You are currently browsing the tag archive for the ‘equipment’ tag.
…technologies that is.
So in my gear bags I have stuff that is more than a decade old that can be married with my new toys. We’re talking June-December weddings here folks. Analog and digital. Fresh out of the box and faded with time.
My mainstay tripod/now too heavy for everyday use (purchased in 2002) is firmly fixed to the short jib I got a year ago. Old heavy tripod is a perfect base for a jib. Can hold the twenty pound weights and give a stable platform for shooting.
Ditto the XLR cables and Electrovoice mike. Old technology…heck dating back to the seventies (not mine but the concept). It can be married to any out-of-the-box camera.
I guess what I’m getting at is that while new is nice and in some cases better, some old stuff just won’t die.
I have a Canon ZR10…picked it up on ebay a few years ago. I have fond memories of my first digital camera…same camera…that I got right after bailing from news in 2002. Just couldn’t live without a camera in hand and it was affordable at the time (on a rookie teacher’s stipend).
That little baby still works and I pull it out occasionally just for old times sake. It has an amazing zoom, audio inputs…and while the quality is most definitely NOT high def, it puts out an acceptable image.
My gear bags are a combination of new and old, fresh-faced and creaky-old. I keep what works and find ways to marry it with what is current to make images that matter.
So if you’re out there in dreamtime wanting the best and newest, realize that it’s only gear. What really counts is your vision…what comes out of using the gear. Videojournalism is NOT about having all of the toys. It is about telling the story.
The basic groundwork has been laid for the business. Right now it’s just me and the gear and my worksite, thinknews. But in order to make this viable I need an extended list of folks who have professional experience AND who I can work with. The latter is right up there with the experience because if I can’t work with someone…if I can’t trust them totally…they are useless.
This next week is dedicated to contacting old co-workers and friends to get their information, gear list, and rates. The purpose is threefold:
1. Want to be able to hand off jobs I cannot take due to scheduling or other constraints.
2. Want subcontractors for any jobs I get that require more than me and my gear.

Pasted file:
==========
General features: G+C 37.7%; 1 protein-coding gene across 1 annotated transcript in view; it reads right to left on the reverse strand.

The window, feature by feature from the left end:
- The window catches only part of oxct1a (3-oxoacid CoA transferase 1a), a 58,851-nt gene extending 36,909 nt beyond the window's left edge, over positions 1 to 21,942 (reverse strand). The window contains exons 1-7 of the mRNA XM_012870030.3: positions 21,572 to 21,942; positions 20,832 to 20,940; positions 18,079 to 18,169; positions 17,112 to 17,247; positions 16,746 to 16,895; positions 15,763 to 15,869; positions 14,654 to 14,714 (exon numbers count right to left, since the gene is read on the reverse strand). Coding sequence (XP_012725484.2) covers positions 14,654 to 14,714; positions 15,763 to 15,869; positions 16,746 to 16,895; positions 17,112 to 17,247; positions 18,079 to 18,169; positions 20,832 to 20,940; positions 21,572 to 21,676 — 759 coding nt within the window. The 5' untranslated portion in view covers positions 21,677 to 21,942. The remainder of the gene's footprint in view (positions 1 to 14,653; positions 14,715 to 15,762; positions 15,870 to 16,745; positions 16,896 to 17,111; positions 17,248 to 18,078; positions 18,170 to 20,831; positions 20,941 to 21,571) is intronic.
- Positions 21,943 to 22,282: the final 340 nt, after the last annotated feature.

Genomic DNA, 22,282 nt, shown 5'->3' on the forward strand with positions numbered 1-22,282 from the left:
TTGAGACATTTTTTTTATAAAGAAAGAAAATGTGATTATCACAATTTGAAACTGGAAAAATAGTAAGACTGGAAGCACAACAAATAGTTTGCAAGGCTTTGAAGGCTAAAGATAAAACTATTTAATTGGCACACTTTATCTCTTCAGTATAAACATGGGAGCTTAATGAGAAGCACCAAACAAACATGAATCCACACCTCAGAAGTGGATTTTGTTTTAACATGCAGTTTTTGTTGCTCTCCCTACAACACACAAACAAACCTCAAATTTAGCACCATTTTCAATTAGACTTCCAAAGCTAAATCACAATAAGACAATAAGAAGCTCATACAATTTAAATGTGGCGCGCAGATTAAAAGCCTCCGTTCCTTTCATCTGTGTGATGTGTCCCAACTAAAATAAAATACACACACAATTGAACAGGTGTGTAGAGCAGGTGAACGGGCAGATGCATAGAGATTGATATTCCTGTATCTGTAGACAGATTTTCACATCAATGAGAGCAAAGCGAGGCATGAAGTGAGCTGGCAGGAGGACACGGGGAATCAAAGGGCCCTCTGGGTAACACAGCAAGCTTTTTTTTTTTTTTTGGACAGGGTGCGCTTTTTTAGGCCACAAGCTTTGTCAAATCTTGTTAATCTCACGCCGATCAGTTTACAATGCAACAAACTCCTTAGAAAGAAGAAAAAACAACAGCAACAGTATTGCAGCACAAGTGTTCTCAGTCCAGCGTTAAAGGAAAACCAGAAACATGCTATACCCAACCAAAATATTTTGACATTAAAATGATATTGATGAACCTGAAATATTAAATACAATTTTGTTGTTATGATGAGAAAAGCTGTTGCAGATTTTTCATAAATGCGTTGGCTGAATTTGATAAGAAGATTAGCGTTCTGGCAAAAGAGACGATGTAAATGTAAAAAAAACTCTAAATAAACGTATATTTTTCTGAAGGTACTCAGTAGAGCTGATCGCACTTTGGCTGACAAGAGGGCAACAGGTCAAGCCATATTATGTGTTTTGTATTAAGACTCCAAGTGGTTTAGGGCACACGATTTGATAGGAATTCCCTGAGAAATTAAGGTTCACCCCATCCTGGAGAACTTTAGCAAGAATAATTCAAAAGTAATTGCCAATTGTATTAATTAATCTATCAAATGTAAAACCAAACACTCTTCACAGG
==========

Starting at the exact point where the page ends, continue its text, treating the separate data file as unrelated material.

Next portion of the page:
3. Want folks who are lower and higher on the food chain than me – once again for referrals. Most of the folks I plan to work with are right in my range with rates and gear…a few have more/better gear and a few have less/more prosumer gear. If I get a client I feel I cannot serve due to their needs, I still want to make them happy by referring them to someone who can service their budget and needs.
So far…so good. Seems there is an overabundance of cameramen/editors but (wow) a shortage of talent/narrators. I’ve actually been eyeballing the husband (with his amazing shock of white hair) as talent. ??? Was that the sound of the door slamming and rapid retreat of footsteps???
I will confess – I am a videoholic. There’s no twelve step program for this ailment, so I have to feed it every day. And I’ve finally decided to both get serious and legal. Today I got my business license. And that, my friends, is a journey unto itself.
First stop was the county Registrar’s Office to file for a fictitious business name. Of course I could have used my own moniker at no cost, but hey – I’ve kind of grown to love the “thinknews” label. Twenty-six bucks. Step one of THAT process.
Then off to the Community Development department for the actual license. Had the paperwork all filled out and slapped it down on the counter and pulled out the checkbook. And casually mentioned I might in the future be hiring subcontractors for jobs if I got lucky. BIG mistake. Counter Lady very pointedly said, “Oh you can’t HAVE employees at a home business site.” “But they’re SUBCONTRACTORS” I pointed out to her. Well, you can see where this is heading. She stuck to her guns, so I asked – what’s the difference between a home business and real business license?
Home business. First off – conducted out of your HOME. Both you and the home owner (fortunately one and the same in my case) must sign off on the license. NO clients or employees allowed on site. Well – no employees AT ALL. Unless they are members of the family.
Business license. May have employees and MUST be located in a commercially zoned property. Loads more paperwork. All this for an additional seventy buckeroos. I have to PAY for an office that neither employees or clients will ever see? Hmmmmm…
I hesitated a moment and told her to continue with the home license. Honestly – it will be just me, my gear, and a lot of email and phone connections to clients I may never see. And the little matter of “employees”? Let’s just say that I spoke with a local video production business owner (retired) who said Counter Lady had it all wrong – subcontractors are NOT employees legally. Thank you. Doled out a check for $430 with a promise I’d have the paperwork in a few weeks and be legal.
Step two of Fictitious Name: visit my local newspaper office and pay over $85 to have the notice formally published.
Newspaper friends … understand that I love you dearly, but this is an archaic system. Wouldn’t a notice on a county website more than meet the need and probably for less than half the cost? So WHO reads these notices? (Guess I’m gonna be doing it for the next four weeks.)
Final step…which I’ve been working on all week…is insurance.
Liability to cover my a** should someone decide to get injured (physically or psychically) on whatever job I’m on…or should I inflict damage on persons or property. (Note to self: buy more gaffers tape and possibly a couple of rubber throw mats to go over cable runs.) Protection basically for stuff I have a bit of control over.
Gear – some solace in the event my gear gets heisted.